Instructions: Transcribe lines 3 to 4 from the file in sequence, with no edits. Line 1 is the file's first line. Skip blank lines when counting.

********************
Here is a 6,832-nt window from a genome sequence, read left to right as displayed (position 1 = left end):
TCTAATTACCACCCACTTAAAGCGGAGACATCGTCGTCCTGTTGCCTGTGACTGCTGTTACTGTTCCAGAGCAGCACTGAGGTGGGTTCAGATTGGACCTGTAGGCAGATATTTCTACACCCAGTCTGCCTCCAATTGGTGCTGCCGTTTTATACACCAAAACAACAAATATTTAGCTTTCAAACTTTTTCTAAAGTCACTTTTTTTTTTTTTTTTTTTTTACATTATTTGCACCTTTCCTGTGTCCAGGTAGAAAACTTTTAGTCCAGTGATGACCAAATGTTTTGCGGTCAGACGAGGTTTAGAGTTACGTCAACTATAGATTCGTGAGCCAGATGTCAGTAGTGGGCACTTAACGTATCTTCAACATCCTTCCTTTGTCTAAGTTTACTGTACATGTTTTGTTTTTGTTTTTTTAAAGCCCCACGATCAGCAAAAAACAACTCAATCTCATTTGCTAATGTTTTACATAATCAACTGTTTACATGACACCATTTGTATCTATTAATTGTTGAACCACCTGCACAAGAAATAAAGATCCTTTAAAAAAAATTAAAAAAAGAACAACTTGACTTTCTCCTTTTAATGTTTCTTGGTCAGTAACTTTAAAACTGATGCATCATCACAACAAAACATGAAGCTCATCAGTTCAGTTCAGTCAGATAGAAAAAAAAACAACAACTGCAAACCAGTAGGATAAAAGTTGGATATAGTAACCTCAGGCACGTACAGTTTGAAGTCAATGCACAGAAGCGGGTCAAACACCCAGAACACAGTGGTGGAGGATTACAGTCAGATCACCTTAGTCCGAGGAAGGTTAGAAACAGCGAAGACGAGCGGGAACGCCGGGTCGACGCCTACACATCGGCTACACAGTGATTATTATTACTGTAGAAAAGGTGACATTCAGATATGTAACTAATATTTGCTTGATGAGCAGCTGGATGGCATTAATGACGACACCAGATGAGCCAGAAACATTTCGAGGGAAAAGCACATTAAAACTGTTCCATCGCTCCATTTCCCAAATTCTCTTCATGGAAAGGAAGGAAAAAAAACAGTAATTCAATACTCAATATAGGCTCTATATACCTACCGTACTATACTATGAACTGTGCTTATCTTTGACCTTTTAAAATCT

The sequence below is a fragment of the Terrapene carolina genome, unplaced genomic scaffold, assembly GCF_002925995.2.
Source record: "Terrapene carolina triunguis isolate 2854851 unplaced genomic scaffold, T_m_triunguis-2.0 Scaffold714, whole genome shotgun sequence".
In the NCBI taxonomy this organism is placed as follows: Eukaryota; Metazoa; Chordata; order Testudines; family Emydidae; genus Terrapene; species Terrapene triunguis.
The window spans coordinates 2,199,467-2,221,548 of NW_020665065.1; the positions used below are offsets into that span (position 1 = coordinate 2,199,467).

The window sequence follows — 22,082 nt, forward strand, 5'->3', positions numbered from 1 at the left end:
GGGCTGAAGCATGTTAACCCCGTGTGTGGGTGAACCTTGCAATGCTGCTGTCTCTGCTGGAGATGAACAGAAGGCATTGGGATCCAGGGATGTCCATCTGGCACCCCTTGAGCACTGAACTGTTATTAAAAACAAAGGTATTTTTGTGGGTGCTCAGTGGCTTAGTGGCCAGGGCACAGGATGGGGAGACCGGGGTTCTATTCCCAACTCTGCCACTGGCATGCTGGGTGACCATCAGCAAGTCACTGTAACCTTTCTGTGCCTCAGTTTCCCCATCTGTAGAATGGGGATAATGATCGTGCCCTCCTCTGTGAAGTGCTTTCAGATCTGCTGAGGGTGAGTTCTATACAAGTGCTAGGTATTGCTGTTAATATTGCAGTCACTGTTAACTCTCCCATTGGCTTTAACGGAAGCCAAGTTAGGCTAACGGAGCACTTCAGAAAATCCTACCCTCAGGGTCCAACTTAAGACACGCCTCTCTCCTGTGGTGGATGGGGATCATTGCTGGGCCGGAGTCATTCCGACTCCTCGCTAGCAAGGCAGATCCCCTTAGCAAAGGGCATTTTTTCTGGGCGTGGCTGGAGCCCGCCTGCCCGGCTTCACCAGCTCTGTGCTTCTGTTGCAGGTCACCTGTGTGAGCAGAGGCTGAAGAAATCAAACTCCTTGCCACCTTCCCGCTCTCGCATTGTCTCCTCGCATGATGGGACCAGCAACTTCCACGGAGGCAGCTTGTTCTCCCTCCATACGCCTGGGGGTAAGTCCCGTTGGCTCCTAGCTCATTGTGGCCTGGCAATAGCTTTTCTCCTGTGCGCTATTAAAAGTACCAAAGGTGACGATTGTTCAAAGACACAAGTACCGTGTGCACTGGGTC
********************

The sequence below is a fragment of the Terrapene carolina genome, unplaced genomic scaffold, assembly GCF_002925995.2.
Source record: "Terrapene carolina triunguis isolate 2854851 unplaced genomic scaffold, T_m_triunguis-2.0 Scaffold714, whole genome shotgun sequence".